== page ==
In my official capacity as an ‘Online Product Development Manager’ (don’t ask me what it means, I think it was the result of one of those websites that does random job title generation), I’ve been talking to librarians and anyone else I can corral into a room about online reference products: care, choosing, feeding and using of.
This morning, as part of my ongoing campaign to stay in bed later than 5.30am, I had cunningly arranged a meeting at a local learning establishment that, it turns out, is only 10 minutes from my house. Score! Also, I had brazenly employed our friendly neighbourhood Hobgoblin as my contact, and he had done a great job in rounding up assorted relevant people for us to talk to, as well as agreeing to join in himself. Admittedly, I did have to pick up colleagues from the train station but all they had to do was get on a train. I was doing the hard stuff, like picking up the doughnuts. This was all going to work like a charm.
My first inkling of trouble was when I arrived at the train station and there seemed to be quite a lot of people there. A few minutes later, the train had not arrived. Hmmm. Now, in the six months of my commuting I have not had any train problems at all. I may have been running late on many a morning but the train has arrived reliably on time. This morning, however, there were problems along the line; the train was delayed.
Ok, well, I can call Hobgoblin, then I can call my colleagues and we can figure out how late we’ll be. Calling people, I discovered, is much easier when one inputs the correct number into one’s phone. I dial. The call goes nowhere. I swear loudly, causing a group of nearby workmen to blush and make disapproving tutting noises. Fortunately, the local taxi company has a phone directory and is willing to let me use it. I track down Hobgoblin, explain the situation, get his number again and promise to call back with an update. He is, of course, entirely charming.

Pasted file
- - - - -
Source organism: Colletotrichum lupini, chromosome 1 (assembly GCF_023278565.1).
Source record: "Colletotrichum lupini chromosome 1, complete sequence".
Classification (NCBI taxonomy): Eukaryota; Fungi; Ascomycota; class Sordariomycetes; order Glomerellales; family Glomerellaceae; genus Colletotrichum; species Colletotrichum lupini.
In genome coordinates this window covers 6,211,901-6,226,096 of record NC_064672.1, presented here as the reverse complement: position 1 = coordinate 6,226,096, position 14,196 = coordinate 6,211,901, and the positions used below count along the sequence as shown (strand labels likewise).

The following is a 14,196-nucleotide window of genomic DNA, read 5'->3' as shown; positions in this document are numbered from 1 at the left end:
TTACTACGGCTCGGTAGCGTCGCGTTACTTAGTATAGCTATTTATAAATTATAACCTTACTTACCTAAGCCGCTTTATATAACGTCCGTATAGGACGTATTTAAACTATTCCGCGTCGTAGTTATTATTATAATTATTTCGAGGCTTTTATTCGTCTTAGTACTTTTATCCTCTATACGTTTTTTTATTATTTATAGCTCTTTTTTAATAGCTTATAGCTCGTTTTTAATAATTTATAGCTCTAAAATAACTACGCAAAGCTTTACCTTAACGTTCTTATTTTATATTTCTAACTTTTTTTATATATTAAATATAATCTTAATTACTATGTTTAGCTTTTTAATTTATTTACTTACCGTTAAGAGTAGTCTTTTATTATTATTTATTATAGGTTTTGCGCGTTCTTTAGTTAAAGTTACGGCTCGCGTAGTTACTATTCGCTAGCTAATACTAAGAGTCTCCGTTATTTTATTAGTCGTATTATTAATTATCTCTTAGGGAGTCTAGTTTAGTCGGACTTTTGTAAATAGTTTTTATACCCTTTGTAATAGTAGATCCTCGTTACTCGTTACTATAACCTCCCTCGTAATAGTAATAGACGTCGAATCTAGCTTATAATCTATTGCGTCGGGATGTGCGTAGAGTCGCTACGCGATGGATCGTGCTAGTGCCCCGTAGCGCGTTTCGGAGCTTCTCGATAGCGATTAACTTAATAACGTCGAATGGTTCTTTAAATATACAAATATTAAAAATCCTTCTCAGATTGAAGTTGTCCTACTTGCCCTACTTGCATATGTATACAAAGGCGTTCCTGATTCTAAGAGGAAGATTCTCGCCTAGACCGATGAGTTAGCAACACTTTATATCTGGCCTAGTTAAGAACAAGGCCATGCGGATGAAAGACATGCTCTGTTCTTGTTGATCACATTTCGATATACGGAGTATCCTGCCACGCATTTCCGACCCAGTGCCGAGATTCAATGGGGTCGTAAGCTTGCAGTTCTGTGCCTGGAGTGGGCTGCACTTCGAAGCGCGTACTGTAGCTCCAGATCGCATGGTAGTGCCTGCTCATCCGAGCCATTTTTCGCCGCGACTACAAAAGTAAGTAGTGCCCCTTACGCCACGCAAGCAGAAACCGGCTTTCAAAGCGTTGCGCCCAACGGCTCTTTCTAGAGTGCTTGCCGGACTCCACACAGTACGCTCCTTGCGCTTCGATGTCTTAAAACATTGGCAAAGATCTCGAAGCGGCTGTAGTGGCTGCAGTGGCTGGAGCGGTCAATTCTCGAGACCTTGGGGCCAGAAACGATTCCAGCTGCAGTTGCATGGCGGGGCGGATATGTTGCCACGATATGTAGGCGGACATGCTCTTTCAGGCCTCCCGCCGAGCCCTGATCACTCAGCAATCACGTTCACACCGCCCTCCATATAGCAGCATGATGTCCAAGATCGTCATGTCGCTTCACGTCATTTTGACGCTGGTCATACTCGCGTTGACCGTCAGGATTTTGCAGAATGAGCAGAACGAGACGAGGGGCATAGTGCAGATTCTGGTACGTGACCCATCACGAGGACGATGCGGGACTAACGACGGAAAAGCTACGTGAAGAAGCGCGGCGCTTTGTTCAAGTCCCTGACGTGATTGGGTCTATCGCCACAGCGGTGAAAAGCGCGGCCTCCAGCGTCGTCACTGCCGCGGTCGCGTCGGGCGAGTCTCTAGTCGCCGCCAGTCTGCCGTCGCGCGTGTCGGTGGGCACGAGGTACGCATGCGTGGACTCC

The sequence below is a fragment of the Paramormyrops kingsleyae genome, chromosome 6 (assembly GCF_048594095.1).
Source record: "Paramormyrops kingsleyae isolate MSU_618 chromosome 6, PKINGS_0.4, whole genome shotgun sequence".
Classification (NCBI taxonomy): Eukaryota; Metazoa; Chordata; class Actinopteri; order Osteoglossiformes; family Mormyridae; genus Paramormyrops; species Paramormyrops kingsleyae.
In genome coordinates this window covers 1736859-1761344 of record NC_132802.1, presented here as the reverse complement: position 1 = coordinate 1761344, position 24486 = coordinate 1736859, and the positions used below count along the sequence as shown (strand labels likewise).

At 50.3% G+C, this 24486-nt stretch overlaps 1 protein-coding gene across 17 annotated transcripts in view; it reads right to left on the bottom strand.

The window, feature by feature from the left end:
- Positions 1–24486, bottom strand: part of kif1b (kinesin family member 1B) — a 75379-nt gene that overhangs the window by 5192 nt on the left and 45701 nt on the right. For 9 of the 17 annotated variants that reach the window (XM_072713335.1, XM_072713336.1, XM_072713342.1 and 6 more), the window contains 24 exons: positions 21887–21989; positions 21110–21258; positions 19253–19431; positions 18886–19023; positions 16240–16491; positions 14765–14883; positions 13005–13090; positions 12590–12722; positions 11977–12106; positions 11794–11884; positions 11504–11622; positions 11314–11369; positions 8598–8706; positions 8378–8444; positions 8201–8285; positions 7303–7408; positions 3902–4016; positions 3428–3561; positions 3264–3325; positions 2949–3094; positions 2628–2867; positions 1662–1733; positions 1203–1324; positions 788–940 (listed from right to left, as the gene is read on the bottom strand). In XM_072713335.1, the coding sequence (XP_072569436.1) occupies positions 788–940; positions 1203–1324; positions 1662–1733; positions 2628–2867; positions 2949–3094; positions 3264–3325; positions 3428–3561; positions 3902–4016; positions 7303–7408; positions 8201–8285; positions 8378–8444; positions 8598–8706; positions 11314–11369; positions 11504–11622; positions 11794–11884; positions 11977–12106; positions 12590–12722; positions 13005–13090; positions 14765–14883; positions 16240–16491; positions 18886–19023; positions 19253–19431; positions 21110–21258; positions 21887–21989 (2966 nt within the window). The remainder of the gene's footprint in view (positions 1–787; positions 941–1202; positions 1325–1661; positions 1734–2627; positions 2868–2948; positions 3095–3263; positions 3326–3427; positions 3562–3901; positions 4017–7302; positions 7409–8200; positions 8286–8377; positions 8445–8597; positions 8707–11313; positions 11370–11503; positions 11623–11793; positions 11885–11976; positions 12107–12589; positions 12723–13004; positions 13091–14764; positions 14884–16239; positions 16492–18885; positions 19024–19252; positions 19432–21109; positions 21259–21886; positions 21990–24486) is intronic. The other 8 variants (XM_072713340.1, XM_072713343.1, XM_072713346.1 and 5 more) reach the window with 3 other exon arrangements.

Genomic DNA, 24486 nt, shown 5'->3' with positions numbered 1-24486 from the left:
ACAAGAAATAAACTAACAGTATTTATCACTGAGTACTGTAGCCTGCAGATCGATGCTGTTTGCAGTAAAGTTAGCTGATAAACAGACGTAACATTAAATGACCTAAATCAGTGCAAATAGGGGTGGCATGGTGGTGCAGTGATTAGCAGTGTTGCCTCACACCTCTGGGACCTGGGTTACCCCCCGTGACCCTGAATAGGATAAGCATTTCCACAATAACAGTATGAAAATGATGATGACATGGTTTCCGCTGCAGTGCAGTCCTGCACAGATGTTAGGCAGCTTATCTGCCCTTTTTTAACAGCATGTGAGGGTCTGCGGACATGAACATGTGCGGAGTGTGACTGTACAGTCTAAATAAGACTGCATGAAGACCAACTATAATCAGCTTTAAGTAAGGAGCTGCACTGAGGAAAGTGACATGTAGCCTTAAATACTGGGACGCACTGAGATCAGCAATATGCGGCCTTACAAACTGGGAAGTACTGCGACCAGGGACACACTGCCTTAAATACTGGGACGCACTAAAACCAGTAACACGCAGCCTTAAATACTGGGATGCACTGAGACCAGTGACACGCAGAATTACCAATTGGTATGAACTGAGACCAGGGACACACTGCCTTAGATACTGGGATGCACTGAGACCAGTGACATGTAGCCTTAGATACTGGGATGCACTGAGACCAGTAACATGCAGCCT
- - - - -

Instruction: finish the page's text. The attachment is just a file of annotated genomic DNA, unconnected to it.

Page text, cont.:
I try to call my colleague on the train. Once again, my call goes nowhere. Repeat of above swearing scenario. The worst of it is that I know full well about my own inability with numbers, because whenever I read one, write one down or add it to my phone I usually transpose at least a couple of digits. I try to call another colleague at work, to get the first colleague’s correct number. His number doesn’t work either, and it is quite, quite obvious that the gods are sitting up there having a grand old laugh at my expense. Bastards.
I am reduced to looking up the number for the company switchboard on the mobile internets, and thankfully that is something I do manage to get right. I speak to my colleague in the office, and explain the situation. He starts laughing at me, but goes in search of the necessary phone number. Success!
I phone my stuck-on-the-train colleague, who by this time could almost have walked from Manhattan. She tried to call me but apparently, I gave her the wrong number for myself, performing my now perfected Getting the Numbers the Wrong Way Round Trick. Should I even be allowed out on my own? Bizarrely, when she called the wrong number it went to someone else called Rebecca, who seemed surprisingly uninterested in the fact that they were stuck in SoNo.
My poor colleagues finally stagger from the train and we give serious thought to heading straight to a nice restaurant by the sea and recuperating from our stressful morning. Instead, I call Hobgoblin and say we’ll be there by 11am, and in fact, we are. And in fact, everyone we meet is very nice and very helpful, and from our perspective the meeting goes well and nobody says anything like ‘You people couldn’t even get here, why should we trust you to build a reference product, and you know you can’t bribe us with doughnuts, don’t you?’
But just in case, I leave the doughnuts behind.